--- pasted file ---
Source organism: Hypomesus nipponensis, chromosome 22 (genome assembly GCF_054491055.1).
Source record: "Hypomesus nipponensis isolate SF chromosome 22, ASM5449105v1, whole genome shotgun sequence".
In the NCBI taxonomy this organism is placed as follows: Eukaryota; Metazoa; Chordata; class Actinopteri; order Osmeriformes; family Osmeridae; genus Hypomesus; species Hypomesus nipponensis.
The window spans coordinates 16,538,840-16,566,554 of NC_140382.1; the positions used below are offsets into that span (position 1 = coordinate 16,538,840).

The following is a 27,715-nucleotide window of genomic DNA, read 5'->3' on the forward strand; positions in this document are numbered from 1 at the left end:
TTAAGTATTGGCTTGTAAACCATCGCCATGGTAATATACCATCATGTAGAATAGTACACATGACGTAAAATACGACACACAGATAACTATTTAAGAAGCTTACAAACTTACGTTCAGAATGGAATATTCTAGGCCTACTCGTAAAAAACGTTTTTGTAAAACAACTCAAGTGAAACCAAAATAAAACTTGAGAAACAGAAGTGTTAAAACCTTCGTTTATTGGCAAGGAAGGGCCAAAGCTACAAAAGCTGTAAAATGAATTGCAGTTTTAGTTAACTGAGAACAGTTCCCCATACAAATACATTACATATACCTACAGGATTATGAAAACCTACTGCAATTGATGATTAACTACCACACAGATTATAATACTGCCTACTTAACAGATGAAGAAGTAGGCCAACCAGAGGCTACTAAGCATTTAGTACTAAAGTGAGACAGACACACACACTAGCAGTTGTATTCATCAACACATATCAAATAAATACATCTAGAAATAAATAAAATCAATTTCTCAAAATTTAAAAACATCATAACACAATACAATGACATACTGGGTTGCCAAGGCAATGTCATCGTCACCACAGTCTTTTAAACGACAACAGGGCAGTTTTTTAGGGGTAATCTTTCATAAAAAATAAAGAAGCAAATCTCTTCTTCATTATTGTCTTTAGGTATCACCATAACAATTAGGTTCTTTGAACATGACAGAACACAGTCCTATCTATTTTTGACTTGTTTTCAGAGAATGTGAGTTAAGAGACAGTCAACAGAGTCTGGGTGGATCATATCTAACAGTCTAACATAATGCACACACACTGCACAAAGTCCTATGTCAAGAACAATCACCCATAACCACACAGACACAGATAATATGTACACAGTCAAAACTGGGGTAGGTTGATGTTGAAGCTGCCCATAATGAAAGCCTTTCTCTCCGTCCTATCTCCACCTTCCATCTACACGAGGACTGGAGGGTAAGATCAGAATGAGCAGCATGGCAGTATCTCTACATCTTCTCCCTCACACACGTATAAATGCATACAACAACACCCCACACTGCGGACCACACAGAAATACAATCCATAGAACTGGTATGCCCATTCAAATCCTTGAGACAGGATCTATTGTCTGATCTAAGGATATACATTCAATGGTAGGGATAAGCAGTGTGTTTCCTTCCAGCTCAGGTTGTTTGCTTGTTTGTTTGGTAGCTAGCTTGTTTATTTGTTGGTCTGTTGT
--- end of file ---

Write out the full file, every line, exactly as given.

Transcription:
Source organism: Hypomesus nipponensis, chromosome 22 (genome assembly GCF_054491055.1).
Source record: "Hypomesus nipponensis isolate SF chromosome 22, ASM5449105v1, whole genome shotgun sequence".
In the NCBI taxonomy this organism is placed as follows: Eukaryota; Metazoa; Chordata; class Actinopteri; order Osmeriformes; family Osmeridae; genus Hypomesus; species Hypomesus nipponensis.
The window spans coordinates 16,538,840-16,566,554 of NC_140382.1; the positions used below are offsets into that span (position 1 = coordinate 16,538,840).

The following is a 27,715-nucleotide window of genomic DNA, read 5'->3' on the forward strand; positions in this document are numbered from 1 at the left end:
TTAAGTATTGGCTTGTAAACCATCGCCATGGTAATATACCATCATGTAGAATAGTACACATGACGTAAAATACGACACACAGATAACTATTTAAGAAGCTTACAAACTTACGTTCAGAATGGAATATTCTAGGCCTACTCGTAAAAAACGTTTTTGTAAAACAACTCAAGTGAAACCAAAATAAAACTTGAGAAACAGAAGTGTTAAAACCTTCGTTTATTGGCAAGGAAGGGCCAAAGCTACAAAAGCTGTAAAATGAATTGCAGTTTTAGTTAACTGAGAACAGTTCCCCATACAAATACATTACATATACCTACAGGATTATGAAAACCTACTGCAATTGATGATTAACTACCACACAGATTATAATACTGCCTACTTAACAGATGAAGAAGTAGGCCAACCAGAGGCTACTAAGCATTTAGTACTAAAGTGAGACAGACACACACACTAGCAGTTGTATTCATCAACACATATCAAATAAATACATCTAGAAATAAATAAAATCAATTTCTCAAAATTTAAAAACATCATAACACAATACAATGACATACTGGGTTGCCAAGGCAATGTCATCGTCACCACAGTCTTTTAAACGACAACAGGGCAGTTTTTTAGGGGTAATCTTTCATAAAAAATAAAGAAGCAAATCTCTTCTTCATTATTGTCTTTAGGTATCACCATAACAATTAGGTTCTTTGAACATGACAGAACACAGTCCTATCTATTTTTGACTTGTTTTCAGAGAATGTGAGTTAAGAGACAGTCAACAGAGTCTGGGTGGATCATATCTAACAGTCTAACATAATGCACACACACTGCACAAAGTCCTATGTCAAGAACAATCACCCATAACCACACAGACACAGATAATATGTACACAGTCAAAACTGGGGTAGGTTGATGTTGAAGCTGCCCATAATGAAAGCCTTTCTCTCCGTCCTATCTCCACCTTCCATCTACACGAGGACTGGAGGGTAAGATCAGAATGAGCAGCATGGCAGTATCTCTACATCTTCTCCCTCACACACGTATAAATGCATACAACAACACCCCACACTGCGGACCACACAGAAATACAATCCATAGAACTGGTATGCCCATTCAAATCCTTGAGACAGGATCTATTGTCTGATCTAAGGATATACATTCAATGGTAGGGATAAGCAGTGTGTTTCCTTCCAGCTCAGGTTGTTTGCTTGTTTGTTTGGTAGCTAGCTTGTTTATTTGTTGGTCTGTTGT